If leprosy does not get adequate attention, it will bring our sufferings. It is hoped that the government, taking the matter into consideration, would attach due importance to the issue.
Bangkok Declaration, which was adopted at the International Leprosy Summit in 2013 in Bangkok, Thailand, called for reaffirming political commitment, enhancing financial allocations and including persons affected by leprosy.
The Summit noted that the challenges facing the high-burden countries include reducing Grade 2 disabilities in new cases through early case detection, access to equitable and quality health care, and promoting leprosy, wherever appropriate, as an integral part of neglected tropical diseases.
The Global Leprosy Strategy 2016-2020 aims at accelerating action towards a leprosy-free world. One of its three pillars called for strengthening government ownership, coordination and partnership.  
The strategy aims at early detection of leprosy disease and prompt treatment to prevent disability and reduce transmission of infection in the community. It is designed to achieve a long-term goal of a leprosy-free world, which refers to a situation wherein the community is free of morbidity, disabilities and social consequences due to leprosy.
The WHO priority to promote early detection and to monitor this through measuring disability in new case detection is a vital component to evaluate enhanced initiatives designed to reduce transmission. However, addressing the gap between the incidence and case detection of leprosy requires improved strategies for case detection, new tools for early diagnosis, and major efforts to improve community awareness and capacity of health staff to diagnose and manage leprosy and its complications.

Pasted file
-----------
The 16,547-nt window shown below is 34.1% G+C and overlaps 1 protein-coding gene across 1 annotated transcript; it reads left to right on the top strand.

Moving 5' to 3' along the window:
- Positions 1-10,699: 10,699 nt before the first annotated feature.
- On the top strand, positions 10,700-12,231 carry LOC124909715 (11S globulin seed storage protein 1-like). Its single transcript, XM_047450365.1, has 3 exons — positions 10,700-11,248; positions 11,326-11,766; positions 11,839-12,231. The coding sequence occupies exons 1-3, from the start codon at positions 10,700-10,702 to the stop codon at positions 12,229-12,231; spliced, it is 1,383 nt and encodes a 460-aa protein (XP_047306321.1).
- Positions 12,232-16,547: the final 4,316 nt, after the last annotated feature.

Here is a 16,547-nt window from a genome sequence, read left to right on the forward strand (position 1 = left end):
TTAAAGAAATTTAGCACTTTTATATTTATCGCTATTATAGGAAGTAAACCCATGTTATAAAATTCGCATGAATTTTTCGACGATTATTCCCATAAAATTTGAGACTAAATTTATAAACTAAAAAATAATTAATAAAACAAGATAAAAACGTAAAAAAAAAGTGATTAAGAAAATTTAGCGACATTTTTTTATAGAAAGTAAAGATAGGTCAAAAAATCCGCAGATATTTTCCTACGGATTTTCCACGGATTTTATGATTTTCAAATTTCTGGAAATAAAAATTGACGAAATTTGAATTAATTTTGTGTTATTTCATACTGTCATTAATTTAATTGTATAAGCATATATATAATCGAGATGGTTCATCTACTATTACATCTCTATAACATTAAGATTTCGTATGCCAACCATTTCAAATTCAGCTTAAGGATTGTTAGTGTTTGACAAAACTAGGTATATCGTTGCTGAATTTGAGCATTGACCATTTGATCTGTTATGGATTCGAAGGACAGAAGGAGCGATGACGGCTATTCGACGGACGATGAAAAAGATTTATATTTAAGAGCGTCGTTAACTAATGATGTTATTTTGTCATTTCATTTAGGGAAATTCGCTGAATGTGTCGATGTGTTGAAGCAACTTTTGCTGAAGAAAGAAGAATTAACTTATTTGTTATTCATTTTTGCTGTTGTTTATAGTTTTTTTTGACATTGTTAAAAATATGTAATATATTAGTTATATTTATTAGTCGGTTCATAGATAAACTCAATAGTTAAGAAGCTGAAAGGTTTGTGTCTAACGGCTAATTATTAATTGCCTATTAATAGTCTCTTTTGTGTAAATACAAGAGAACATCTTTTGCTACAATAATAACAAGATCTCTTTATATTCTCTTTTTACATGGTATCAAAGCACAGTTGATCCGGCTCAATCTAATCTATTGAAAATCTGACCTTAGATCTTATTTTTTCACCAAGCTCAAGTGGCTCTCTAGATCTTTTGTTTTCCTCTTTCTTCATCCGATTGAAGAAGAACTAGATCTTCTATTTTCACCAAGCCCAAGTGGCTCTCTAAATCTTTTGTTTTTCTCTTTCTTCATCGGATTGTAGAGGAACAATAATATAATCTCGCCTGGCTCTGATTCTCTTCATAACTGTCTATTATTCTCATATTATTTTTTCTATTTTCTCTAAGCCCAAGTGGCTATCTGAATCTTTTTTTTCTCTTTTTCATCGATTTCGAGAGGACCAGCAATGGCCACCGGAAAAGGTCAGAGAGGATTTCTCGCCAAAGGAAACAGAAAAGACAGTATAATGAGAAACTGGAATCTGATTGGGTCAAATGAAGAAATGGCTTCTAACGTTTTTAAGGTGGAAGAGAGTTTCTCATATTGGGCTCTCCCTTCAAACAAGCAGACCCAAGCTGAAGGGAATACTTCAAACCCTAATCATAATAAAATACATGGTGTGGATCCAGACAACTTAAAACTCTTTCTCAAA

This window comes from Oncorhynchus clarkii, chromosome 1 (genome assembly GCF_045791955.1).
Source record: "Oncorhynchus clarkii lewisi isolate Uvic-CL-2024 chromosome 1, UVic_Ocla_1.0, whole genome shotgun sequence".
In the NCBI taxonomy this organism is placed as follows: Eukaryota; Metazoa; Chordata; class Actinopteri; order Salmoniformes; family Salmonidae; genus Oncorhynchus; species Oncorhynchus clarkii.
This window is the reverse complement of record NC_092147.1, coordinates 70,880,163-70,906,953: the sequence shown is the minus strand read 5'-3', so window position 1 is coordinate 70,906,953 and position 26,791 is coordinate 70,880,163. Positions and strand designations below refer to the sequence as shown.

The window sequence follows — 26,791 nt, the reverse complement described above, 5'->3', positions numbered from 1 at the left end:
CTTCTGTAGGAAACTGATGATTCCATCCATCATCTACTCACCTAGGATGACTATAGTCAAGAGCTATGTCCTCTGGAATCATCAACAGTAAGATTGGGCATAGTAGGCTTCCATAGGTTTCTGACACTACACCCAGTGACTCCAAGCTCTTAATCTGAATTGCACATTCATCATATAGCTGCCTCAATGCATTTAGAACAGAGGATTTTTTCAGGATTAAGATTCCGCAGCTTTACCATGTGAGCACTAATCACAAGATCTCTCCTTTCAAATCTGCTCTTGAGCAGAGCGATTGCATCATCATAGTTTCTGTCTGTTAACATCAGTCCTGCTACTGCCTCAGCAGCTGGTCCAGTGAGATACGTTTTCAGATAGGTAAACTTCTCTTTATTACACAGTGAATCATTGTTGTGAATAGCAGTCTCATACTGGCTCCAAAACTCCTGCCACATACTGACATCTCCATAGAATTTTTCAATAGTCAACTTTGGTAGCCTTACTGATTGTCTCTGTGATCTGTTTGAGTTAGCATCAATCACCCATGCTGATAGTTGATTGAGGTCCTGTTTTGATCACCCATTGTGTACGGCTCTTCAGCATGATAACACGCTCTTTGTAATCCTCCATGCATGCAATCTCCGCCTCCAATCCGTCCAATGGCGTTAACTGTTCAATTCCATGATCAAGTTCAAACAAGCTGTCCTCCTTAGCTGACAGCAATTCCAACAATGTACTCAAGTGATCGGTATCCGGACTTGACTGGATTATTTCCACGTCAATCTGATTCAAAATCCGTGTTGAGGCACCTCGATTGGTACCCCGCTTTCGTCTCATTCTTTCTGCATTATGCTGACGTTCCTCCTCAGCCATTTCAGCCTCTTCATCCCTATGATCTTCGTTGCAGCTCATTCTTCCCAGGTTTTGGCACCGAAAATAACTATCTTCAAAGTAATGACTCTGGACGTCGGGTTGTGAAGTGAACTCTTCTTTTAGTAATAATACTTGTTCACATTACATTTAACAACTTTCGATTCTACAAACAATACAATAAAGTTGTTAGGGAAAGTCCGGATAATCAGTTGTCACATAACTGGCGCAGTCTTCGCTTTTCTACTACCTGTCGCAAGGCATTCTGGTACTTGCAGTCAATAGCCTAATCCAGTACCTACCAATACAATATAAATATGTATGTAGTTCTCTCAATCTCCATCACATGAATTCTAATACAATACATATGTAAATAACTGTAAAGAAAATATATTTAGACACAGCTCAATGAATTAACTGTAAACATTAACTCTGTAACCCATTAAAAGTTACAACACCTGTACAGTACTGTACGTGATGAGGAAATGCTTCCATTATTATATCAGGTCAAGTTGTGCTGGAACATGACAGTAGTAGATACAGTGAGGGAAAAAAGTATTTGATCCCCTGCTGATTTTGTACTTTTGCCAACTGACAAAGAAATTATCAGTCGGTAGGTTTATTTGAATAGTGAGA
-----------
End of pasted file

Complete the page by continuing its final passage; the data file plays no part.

Article 1 of the Universal Declaration of Human Rights states: "All human beings are born free and equal in dignity and rights." This includes every person affected by leprosy.
Solving the leprosy issue will help us in realizing a society where the fundamental rights and dignity of every human being is recognized and enjoyed by its citizens including persons with leprosy and disabilities.
We should let people know that this is not only a cause of injustice against leprosy victims, but also a major hindrance to overall development. If you hinder large number of people from relishing their rights, deny their development, and refuse to recognize their contribution, you cannot progress.
It is hoped that the leprosy issue would get its due attention in the greater interest of the nation. Any negligence, in this regard, will not augur well for us.    

(The writer, a journalist, can be reached at sissabuj@yahoo.com)
Md. Sazedul Islam